Injured At A Company Sponsored Event: Can I File A Workers’ Compensation Claim?June 25, 2021 | by Thomas Dorn Jr
Employees who work for companies sometimes attend company sponsored events like picnics or dinners. When an employee gets injured at the event does the employee have the right to file a workers’ compensation claim in New Jersey workers’ compensation court? The New Jersey Supreme Court answered this question recently.
In Goulding v. North Jersey Friendship House, 245 N.J. 157 (2021), plaintiff Goulding was employed by North Jersey Friendship House (Friendship House), a non-profit organization that assists individuals with developmental disabilities.
Workers’ Compensation Court Considers Chef Injured During Employer’s “Family Fun Day”
Plaintiff worked full-time as a chef/cook for the Friendship House. In September 2017, the Friendship House hosted its first ever “Family Fun Day” with recreational activities for clients of Friendship House and their families. Friendship House requested, but did not require, their employees to volunteer at the event. The plaintiff volunteered to cook lunch at the event, and while preparing the meal, she injured her ankle when she stepped into a pothole. When she filed a workers’ compensation claim petition, the Friendship House denied her claim, stating that she was not working when the accident happened. The workers’ compensation court agreed that the Family Fun Day was a social/recreational event and therefore dismissed her case. The Appellate Division affirmed the dismissal.
Supreme Court Addresses “Recreational/Social Activities” and 2-Step Test to Determine Compensation
The New Jersey Supreme Court granted certification on this matter to clarify the law on company sponsored events. The Court noted that the Workers’ Compensation Act is a humane social legislation that is to be construed liberally to afford coverage to as many workers as possible.
Under amendments to the Workers’ Compensation Act in 1979, an injury arising out of and in the course of employment is not compensable if it is sustained during “recreational or social activities.”
The Court referred to N.J.S.A. 34:15-7 and its two-step test to determine if the activity that caused the injury was a “recreational or social activity.” The rule provides that the activity is not recreational or social if it meets these criteria:
(1) must be a regular incident of employment and
(2) must produce a benefit to the employer beyond improvement in employee health and morale.
The court explained that the determination of recreational or social activity applies to events that employees are not required or compelled to attend.
If an employer requires employees to attend an event and an injury occurs, the injury is compensable. In Lozano v. Frank DeLuca Construction, 187 N.J. 513 (2004), an employee who sustained serious injuries when ordered by his supervisor to drive a go-kart after work was entitled to workers’ compensation benefits. Although the activity (go-karting) was clearly a recreational activity, because the employee was forced by his supervisor to drive a go-kart, the employee was entitled to workers’ compensation benefits.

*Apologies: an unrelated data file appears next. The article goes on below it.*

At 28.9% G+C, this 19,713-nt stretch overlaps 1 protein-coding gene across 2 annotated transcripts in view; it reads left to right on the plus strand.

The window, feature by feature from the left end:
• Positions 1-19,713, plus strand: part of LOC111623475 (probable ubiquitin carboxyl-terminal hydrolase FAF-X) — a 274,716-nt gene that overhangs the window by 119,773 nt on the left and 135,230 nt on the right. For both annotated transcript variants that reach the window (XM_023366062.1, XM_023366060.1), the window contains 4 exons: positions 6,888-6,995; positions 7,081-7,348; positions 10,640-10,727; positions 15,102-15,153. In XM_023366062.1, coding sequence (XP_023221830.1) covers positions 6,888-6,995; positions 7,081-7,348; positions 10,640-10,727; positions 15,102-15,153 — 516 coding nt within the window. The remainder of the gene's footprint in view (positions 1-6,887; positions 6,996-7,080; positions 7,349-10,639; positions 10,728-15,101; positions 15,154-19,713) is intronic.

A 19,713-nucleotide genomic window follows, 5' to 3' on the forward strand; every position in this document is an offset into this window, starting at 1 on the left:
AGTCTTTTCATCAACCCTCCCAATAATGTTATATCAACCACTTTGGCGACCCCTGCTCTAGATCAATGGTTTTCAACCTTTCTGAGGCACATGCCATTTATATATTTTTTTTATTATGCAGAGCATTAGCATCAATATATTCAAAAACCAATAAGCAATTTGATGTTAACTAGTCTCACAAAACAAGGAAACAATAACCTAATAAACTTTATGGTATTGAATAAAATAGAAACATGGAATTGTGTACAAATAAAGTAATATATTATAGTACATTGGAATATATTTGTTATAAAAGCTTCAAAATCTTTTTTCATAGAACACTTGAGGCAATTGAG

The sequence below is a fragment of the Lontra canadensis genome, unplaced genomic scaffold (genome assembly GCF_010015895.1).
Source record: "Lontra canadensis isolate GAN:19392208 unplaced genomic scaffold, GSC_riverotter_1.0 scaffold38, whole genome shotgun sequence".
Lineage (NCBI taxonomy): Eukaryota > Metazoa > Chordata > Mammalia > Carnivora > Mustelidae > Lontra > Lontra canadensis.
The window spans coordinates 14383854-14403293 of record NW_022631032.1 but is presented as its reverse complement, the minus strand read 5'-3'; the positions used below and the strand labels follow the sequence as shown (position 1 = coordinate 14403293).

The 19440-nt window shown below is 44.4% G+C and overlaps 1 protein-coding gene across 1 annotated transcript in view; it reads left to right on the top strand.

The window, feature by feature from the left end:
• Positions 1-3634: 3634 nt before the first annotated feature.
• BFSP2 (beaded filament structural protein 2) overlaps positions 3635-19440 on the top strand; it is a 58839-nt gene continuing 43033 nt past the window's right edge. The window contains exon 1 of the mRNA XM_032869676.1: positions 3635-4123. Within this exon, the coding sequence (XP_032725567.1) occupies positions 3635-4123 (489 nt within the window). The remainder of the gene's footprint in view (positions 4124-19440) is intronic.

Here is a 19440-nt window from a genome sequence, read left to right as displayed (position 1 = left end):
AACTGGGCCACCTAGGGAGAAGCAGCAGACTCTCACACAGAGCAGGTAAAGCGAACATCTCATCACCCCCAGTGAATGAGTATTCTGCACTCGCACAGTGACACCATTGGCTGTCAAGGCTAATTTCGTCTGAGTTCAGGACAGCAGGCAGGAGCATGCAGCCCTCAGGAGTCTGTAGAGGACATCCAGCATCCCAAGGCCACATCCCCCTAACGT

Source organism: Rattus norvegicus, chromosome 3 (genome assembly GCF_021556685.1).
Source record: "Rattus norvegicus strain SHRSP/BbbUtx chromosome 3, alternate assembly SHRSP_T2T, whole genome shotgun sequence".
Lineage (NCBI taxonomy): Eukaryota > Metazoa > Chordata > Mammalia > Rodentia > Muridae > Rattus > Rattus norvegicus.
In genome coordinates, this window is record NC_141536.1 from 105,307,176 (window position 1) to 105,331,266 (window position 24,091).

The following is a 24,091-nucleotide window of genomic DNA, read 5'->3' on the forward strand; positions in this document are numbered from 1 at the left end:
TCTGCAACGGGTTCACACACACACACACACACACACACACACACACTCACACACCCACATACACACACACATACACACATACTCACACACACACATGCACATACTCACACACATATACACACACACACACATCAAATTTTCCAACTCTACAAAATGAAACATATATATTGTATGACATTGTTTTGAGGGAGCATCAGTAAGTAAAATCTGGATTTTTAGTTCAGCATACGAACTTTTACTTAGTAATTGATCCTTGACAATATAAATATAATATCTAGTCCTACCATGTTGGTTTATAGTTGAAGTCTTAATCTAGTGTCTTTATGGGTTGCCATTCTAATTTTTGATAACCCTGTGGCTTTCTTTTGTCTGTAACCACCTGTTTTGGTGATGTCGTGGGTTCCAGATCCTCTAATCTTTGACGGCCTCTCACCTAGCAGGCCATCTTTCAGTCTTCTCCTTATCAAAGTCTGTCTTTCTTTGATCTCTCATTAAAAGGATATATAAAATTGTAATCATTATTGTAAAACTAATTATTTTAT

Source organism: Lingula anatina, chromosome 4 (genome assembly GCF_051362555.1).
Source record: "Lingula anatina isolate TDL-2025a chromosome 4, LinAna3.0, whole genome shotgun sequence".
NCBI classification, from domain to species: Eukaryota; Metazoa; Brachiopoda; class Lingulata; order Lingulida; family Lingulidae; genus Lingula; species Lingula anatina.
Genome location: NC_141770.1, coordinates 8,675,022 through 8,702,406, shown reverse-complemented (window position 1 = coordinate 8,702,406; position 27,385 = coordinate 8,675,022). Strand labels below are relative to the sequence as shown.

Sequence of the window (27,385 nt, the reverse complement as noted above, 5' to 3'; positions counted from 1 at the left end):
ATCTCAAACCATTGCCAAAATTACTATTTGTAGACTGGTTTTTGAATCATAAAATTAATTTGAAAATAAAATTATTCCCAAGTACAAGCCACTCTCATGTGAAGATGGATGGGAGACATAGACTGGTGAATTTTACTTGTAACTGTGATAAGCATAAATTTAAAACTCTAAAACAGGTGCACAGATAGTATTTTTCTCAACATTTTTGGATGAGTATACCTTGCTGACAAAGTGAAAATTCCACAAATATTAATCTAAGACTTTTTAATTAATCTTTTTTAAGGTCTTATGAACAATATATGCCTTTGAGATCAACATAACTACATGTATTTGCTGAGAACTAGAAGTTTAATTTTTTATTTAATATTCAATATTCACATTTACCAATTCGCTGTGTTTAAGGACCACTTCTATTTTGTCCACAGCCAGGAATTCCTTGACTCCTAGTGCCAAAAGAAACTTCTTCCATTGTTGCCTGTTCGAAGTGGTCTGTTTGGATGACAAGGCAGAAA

For non-compulsory events, the facts of the case will determine whether there was a recreational or social activity within the meaning of the statute. The Supreme Court disagreed with the Appellate Division’s implication that whenever an employee volunteers at an employer-sponsored event, the employee cannot be compensated for injuries because the event has a recreational or social purpose. This view ignores the fact that the Workers’ Compensation Act is to be construed liberally in favor of compensation. The Court made the distinction that the statute applies to recreational or social activities as opposed to recreational or social events.
Supreme Court Rules Chef’s Injury is Compensable
The plaintiff Goulding did not participate at the “Family Fun Day” in a social or recreational role; she was there as a volunteer to help facilitate the event. She therefore satisfied the first prong of the two-step test because as a volunteer to cook for the event she was simply doing the same job that she performed each workday for her employer.
As to the second prong, the court found that the “Family Fun Day” event was held to celebrate clients or members, their families and the community. Clearly, the employer received intangible benefits in promoting itself and fostering goodwill in the community. Also, the Court stated, “the experience enjoyed at Family Fun Day by the clients and their families –the very people Friendship House has made it its mission to serve—is a separate benefit in and of itself.” Plaintiff’s injury was held to be compensable.
Based upon the Goulding decision, the focus of whether an employee has the right to pursue a workers’ compensation claim at a company sponsored event is based on the activity the employee was performing. These matters, and their final resolutions, are fact-sensitive.